Most people know how much a pound weighs — 16 ounces. The worldly among us may know that a kilogram is 2.2 pounds — or 1,000 grams. But do we really know what these numbers mean? Agreeing on units of measurement is a lot more complicated than it might seem, and the way humans agree on weights around the world is about to completely change.
For over a century, the world standard for the kilogram has been the International Prototype of the Kilogram, a cylinder made of platinum and iridium that’s stored at the Bureau International des Poids et Mesures (International Bureau of Weights and Measures) in France. The BIPM is an international organization that helps standardize international science and trade by establishing standards for measurements that we can all agree upon. This is why the BIPM has the IPK: Without this heavy little cylinder, the world would not have a standard kilogram to determine what a kilogram weighs. Copies of the IPK (sometimes affectionately referred to as “Le Grand K”) have been distributed around the world so member countries can maintain the standard, and every 40 years the IPK is measured to make sure it’s still a kilogram. Recent measurements have shown, though, that the masses of these Grand Ks are diverging, which could spell chaos for trade, science, and potentially such sensitive fields as rocketry, in which calculations must be precise.
This system may sound bizarre and archaic, but there’s a good reason why the world has used this reference weight for so many years: It’s really hard to figure out what a kilogram is any other way. Here’s why.
Whereas we may think different units of measurement are their own natural laws, defined in reference to each other — for instance, a day is 24 hours, and an hour is 60 minutes, and a minute is 60 seconds — the truth is that units of measurement have historically been defined in terms of some concrete phenomenon in the world. In metrology, the study of measurement, these concrete phenomena are known as artifacts.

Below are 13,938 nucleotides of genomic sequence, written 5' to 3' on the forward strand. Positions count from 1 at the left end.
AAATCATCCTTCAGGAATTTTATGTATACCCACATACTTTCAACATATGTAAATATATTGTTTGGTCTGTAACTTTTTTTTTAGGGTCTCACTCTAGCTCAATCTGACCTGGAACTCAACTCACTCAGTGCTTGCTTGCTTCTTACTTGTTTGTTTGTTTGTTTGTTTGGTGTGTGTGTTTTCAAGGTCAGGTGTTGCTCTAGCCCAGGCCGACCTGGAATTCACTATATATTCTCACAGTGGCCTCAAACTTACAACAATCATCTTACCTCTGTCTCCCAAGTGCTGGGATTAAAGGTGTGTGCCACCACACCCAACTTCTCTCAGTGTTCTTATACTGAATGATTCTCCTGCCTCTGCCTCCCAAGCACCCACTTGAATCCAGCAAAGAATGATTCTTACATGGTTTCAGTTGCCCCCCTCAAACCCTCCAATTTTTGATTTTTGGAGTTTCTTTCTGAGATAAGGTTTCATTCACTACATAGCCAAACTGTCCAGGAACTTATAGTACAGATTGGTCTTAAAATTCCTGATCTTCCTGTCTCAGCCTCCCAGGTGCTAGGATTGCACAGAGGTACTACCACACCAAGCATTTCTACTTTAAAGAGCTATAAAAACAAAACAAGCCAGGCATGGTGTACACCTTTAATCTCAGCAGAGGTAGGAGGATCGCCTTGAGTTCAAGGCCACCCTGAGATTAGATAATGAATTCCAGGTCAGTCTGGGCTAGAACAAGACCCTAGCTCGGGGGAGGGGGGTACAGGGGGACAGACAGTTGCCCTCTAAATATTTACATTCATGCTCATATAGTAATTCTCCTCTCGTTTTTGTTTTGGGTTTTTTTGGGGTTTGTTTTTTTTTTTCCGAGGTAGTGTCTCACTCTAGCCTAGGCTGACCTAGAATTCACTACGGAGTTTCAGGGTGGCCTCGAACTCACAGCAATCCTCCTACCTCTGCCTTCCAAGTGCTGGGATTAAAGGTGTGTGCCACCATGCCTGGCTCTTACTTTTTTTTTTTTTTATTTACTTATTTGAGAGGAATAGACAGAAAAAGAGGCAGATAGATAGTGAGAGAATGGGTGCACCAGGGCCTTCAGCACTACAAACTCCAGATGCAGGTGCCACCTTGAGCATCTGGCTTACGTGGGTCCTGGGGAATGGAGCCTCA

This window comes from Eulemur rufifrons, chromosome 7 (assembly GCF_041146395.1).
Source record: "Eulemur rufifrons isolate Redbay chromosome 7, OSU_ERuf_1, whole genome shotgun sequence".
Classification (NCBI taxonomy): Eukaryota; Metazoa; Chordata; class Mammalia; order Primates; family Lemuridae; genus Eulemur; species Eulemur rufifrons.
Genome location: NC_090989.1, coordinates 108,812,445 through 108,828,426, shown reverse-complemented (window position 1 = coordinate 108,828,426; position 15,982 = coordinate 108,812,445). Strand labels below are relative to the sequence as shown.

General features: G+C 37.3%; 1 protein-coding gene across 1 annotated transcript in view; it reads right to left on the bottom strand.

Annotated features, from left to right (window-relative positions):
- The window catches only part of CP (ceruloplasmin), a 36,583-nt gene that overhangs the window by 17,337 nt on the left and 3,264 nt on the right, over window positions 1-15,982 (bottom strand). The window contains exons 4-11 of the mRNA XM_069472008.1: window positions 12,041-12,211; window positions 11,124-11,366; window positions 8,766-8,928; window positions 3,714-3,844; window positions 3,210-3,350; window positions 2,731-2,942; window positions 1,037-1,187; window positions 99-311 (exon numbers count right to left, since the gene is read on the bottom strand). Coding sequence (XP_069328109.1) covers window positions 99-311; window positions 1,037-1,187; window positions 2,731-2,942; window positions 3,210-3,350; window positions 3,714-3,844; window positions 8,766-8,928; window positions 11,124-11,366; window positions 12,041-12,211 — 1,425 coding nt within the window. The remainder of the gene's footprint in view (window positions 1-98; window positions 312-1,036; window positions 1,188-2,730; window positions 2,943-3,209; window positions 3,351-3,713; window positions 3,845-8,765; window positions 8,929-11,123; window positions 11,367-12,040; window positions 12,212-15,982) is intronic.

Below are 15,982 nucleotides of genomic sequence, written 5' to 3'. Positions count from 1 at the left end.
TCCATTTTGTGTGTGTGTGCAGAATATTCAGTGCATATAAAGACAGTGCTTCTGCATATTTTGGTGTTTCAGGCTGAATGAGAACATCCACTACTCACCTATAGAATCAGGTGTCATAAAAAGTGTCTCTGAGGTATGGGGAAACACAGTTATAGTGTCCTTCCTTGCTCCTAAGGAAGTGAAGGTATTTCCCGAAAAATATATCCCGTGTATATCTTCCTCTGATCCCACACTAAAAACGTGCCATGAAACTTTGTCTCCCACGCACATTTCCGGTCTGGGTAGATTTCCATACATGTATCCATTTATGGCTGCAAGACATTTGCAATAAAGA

As aerospace engineer Max Fagin outlined in a tweet thread on Thursday, scientists have come a long way over the years when it comes to figuring out how to move beyond artifacts so they can measure stuff without having to put it next to other stuff. For instance, a second used to be measured as a 1/31556925.9747 of the time it takes for the Earth to go around the sun. Now it’s defined as the amount of time it takes for an electron in a cesium-133 atom to oscillate 9,192,631,770 times. This may sound unnecessarily specific and frankly bizarre, but by defining a unit of measurement in terms of an atom’s behavior, scientists can say with a fair degree of certainty that a second is a second, no matter where you are in the universe — and no matter whether you have a stopwatch.
In short, scientists have moved the standard point of reference for measurements off of human-made objects and onto universal constants. All except for the kilogram.
The second, like the kilogram, meter, and four other units, make up the Systéme International units. These are the most basic units of measurements that all others are based on. Nowadays, most of the SI units can be determined without some kind of artifact, but measuring a kilogram is much more difficult because it requires complex calculations that are made more complicated by gravity. After all, while we often think of mass and weight as the same, they’re not. Mass, as measured in kilograms, is how much matter is in an object. But that’s how scientists plan to make the IPK obsolete.
This is where the Kibble Balance comes in to save us. This device, which is under development by multiple labs. The National Institute of Standards and Technology in the US, and the National Physical Laboratory in England are both working on this device, which will hopefully redefine the kilogram in terms of Planck’s constant, a number that’s central to our understanding of quantum mechanics. In short, this device doesn’t determine mass by measuring weight, but by measuring the electromagnetic force between two plates. Oh, and it’s all done in a vacuum.
The Kibble Balance, to put it simply, should be able to measure the mass of an object — the IPK, for instance — in terms of electrical power. To get all the math involved, check out the video below. For anyone who’s not into the nitty-gritty of physics, though, suffice it to say that the Kibble Balance should help scientists redefine the kilogram.
“One key reason for doing this work is to provide international security,” Ian Robinson, head of the National Physical Laboratory’s engineering measurement division, told Luxembourg news outlet Delano. “If the Pavillon de Breteuil” — where the IPK is stored — “burned down tomorrow and the kilogram in its vaults melted, we would have no reference left for the world’s metric weights system. There would be chaos. The current definition of the kilogram is the weight of that cylinder in Paris, after all.”
And that’s just not good enough for international science.